• H04N21/40Client devices specifically adapted for the reception of or interaction with content, e.g. set-top-box [STB]; Operations thereof
    • H04N21/43Processing of content or additional data, e.g. demultiplexing additional data from a digital video stream; Elementary client operations, e.g. monitoring of home network or synchronising decoder's clock; Client middleware
    • H04N21/439Processing of audio elementary streams
    • HELECTRICITY
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    • H04N21/00Selective content distribution, e.g. interactive television or video on demand [VOD]
    • H04N21/20Servers specifically adapted for the distribution of content, e.g. VOD servers; Operations thereof
    • H04N21/25Management operations performed by the server for facilitating the content distribution or administrating data related to end-users or client devices, e.g. end-user or client device authentication, learning user preferences for recommending movies
    • H04N21/258Client or end-user data management, e.g. managing client capabilities, user preferences or demographics, processing of multiple end-users preferences to derive collaborative data
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    • H04N21/25883Management of end-user data being end-user demographical data, e.g. age, family status or address
    • GPHYSICS
    • G06COMPUTING; CALCULATING OR COUNTING
    • G06QINFORMATION AND COMMUNICATION TECHNOLOGY [ICT] SPECIALLY ADAPTED FOR ADMINISTRATIVE, COMMERCIAL, FINANCIAL, MANAGERIAL OR SUPERVISORY PURPOSES; SYSTEMS OR METHODS SPECIALLY ADAPTED FOR ADMINISTRATIVE, COMMERCIAL, FINANCIAL, MANAGERIAL OR SUPERVISORY PURPOSES, NOT OTHERWISE PROVIDED FOR
    • G06Q30/00Commerce
    • G06Q30/02Marketing; Price estimation or determination; Fundraising
    • GPHYSICS
    • G06COMPUTING; CALCULATING OR COUNTING
    • G06QINFORMATION AND COMMUNICATION TECHNOLOGY [ICT] SPECIALLY ADAPTED FOR ADMINISTRATIVE, COMMERCIAL, FINANCIAL, MANAGERIAL OR SUPERVISORY PURPOSES; SYSTEMS OR METHODS SPECIALLY ADAPTED FOR ADMINISTRATIVE, COMMERCIAL, FINANCIAL, MANAGERIAL OR SUPERVISORY PURPOSES, NOT OTHERWISE PROVIDED FOR
    • G06Q30/00Commerce
    • G06Q30/02Marketing; Price estimation or determination; Fundraising
    • G06Q30/0241Advertisements
    • G06Q30/0251Targeted advertisements
    • G06Q30/0269Targeted advertisements based on user profile or attribute
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    • H04N21/234Processing of video elementary streams, e.g. splicing of video streams, manipulating MPEG-4 scene graphs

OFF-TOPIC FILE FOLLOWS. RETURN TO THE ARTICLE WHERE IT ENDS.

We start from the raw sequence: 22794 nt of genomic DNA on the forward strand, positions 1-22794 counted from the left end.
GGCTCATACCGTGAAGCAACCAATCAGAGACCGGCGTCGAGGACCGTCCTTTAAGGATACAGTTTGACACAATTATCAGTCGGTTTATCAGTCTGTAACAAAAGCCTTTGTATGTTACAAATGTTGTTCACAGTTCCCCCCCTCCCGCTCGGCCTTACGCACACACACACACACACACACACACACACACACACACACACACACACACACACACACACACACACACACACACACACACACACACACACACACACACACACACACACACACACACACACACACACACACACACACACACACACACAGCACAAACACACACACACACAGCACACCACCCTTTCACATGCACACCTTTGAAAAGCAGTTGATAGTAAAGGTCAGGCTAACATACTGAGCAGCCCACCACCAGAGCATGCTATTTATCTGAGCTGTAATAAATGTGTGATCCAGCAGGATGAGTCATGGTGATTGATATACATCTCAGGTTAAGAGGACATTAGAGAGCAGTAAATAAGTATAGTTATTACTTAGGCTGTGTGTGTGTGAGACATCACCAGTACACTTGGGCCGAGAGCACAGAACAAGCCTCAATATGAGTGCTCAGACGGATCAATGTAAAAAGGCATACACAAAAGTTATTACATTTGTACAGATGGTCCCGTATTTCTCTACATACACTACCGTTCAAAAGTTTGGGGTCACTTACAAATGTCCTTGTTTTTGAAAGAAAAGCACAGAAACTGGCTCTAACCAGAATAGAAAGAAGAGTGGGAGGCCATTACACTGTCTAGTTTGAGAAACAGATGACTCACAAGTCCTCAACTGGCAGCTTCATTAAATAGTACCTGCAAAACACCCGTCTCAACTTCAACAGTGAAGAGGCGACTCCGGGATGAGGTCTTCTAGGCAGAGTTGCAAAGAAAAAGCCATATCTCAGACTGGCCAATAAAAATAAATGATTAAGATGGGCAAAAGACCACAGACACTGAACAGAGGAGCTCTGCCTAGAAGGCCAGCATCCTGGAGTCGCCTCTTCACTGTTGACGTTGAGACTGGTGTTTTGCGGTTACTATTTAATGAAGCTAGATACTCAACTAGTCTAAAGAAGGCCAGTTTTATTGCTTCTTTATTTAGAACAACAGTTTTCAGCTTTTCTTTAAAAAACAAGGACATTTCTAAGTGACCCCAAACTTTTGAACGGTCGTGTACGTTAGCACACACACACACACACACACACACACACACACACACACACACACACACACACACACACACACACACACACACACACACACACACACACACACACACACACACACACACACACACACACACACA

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    • H04N21/262Content or additional data distribution scheduling, e.g. sending additional data at off-peak times, updating software modules, calculating the carousel transmission frequency, delaying a video stream transmission, generating play-lists
    • H04N21/26208Content or additional data distribution scheduling, e.g. sending additional data at off-peak times, updating software modules, calculating the carousel transmission frequency, delaying a video stream transmission, generating play-lists the scheduling operation being performed under constraints
    • H04N21/26233Content or additional data distribution scheduling, e.g. sending additional data at off-peak times, updating software modules, calculating the carousel transmission frequency, delaying a video stream transmission, generating play-lists the scheduling operation being performed under constraints involving content or additional data duration or size, e.g. length of a movie, size of an executable file
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    • H04N21/262Content or additional data distribution scheduling, e.g. sending additional data at off-peak times, updating software modules, calculating the carousel transmission frequency, delaying a video stream transmission, generating play-lists
    • H04N21/26258Content or additional data distribution scheduling, e.g. sending additional data at off-peak times, updating software modules, calculating the carousel transmission frequency, delaying a video stream transmission, generating play-lists for generating a list of items to be played back in a given order, e.g. playlist, or scheduling item distribution according to such list
    • HELECTRICITY
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    • H04N21/25Management operations performed by the server for facilitating the content distribution or administrating data related to end-users or client devices, e.g. end-user or client device authentication, learning user preferences for recommending movies
    • H04N21/266Channel or content management, e.g. generation and management of keys and entitlement messages in a conditional access system, merging a VOD unicast channel into a multicast channel
    • H04N21/2668Creating a channel for a dedicated end-user group, e.g. insertion of targeted commercials based on end-user profiles
    • HELECTRICITY
    • H04ELECTRIC COMMUNICATION TECHNIQUE
    • H04NPICTORIAL COMMUNICATION, e.g. TELEVISION
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    • H04N21/40Client devices specifically adapted for the reception of or interaction with content, e.g. set-top-box [STB]; Operations thereof
    • H04N21/41Structure of client; Structure of client peripherals
    • H04N21/414Specialised client platforms, e.g. receiver in car or embedded in a mobile appliance
    • H04N21/4147PVR [Personal Video Recorder]
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    • H04N21/43Processing of content or additional data, e.g. demultiplexing additional data from a digital video stream; Elementary client operations, e.g. monitoring of home network or synchronising decoder's clock; Client middleware